These religious fundamentalists are the ones who came over on the Mayflower and gave America Thanksgiving and the self-image of being a ‘City on a Hill’. Puritan society was gloomy and repressive: ‘exceeding the bounds of moderation’ was a punishable offense, and even just ‘wasting time’ got you into trouble.
The other side of the coin: life was very well-ordered. There was little income inequality and crime rates were low. Not only was charity towards poor the rule, being uncharitable was, yes, a punishable offense. Domestic abuse was punished severely. Women had a relatively high degree of equality. And government operated via town assemblies in which all could have a say.
2. Cavaliers and their Servants (1642-75)
- Some 45,000 Cavaliers drawn from English nobility and their indentured servants, migrating from the South of England to Virginia and the Lowland South.
- These aristocrats believed in ‘hegemonic liberty’: dominion over self, and others. In other words: keeping slaves was okay, but domination by others was not.
- The Cavaliers were the foundation of plantation culture in the South.
The Cavaliers came from the losing side of the Civil War in England, which was now led by the Puritan-inspired Oliver Cromwell. Royalist, Anglican, and aristocratic, they brought along with them their indentured servants – more than 75 percent of the total migration – hoping to recreate in Virginia and environs the socially stratified agrarian society they had left behind.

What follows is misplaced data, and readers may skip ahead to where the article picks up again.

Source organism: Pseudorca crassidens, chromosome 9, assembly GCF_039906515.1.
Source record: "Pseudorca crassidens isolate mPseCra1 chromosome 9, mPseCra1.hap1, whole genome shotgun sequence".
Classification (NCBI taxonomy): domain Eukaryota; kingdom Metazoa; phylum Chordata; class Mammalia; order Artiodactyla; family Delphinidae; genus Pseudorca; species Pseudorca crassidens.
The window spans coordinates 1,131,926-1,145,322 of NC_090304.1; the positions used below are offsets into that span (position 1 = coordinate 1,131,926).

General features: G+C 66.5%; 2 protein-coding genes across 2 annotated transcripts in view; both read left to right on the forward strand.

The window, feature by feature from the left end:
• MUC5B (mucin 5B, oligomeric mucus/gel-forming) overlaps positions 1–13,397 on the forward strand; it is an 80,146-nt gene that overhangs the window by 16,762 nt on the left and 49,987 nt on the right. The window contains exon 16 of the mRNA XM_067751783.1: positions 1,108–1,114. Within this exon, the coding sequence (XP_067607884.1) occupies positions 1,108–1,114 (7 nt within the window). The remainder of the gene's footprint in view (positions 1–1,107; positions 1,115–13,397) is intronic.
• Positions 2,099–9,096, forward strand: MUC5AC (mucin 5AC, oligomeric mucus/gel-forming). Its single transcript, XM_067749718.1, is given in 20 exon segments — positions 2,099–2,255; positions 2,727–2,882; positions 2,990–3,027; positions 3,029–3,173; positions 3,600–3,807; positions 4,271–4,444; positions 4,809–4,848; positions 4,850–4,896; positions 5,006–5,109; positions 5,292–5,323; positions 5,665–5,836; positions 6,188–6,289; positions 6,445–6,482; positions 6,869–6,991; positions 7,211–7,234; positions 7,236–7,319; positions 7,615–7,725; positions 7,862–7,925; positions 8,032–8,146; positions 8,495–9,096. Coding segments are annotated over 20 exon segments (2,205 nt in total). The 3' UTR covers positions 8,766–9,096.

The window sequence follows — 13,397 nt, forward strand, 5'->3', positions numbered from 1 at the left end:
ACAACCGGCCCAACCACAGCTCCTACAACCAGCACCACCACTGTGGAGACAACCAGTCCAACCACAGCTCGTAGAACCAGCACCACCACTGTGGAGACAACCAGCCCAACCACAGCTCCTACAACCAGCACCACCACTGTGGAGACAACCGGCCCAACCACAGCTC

When their servants began dying en masse, they started importing African slaves, laying the groundwork for the race-based slavery system that underpinned the economy of the South until the end of the Civil War.
3. The Friends’ Migration (1675-1725)
- Around 23,000 Quakers, migrating from Northern England to the Delaware Valley in Pennsylvania, and later to the Midwest.
- These religious liberals believed in ‘reciprocal liberty’: granting others the freedoms they wanted for themselves, including the right to vote, to own, to be free, to worship, and to a fair trial.
- Quakers had an important impact on the industrial culture of the Mid-Atlantic and Midwestern regions of the U.S.
Halfway between the fun-hating Puritans and the pleb-hating Cavaliers, the Quakers seem modern and likeable. Believing everybody intrinsically good, they practiced tolerance, pacifism, gender equality, and racial harmony. They opposed slavery, the death penalty, and cruelty to animals and children.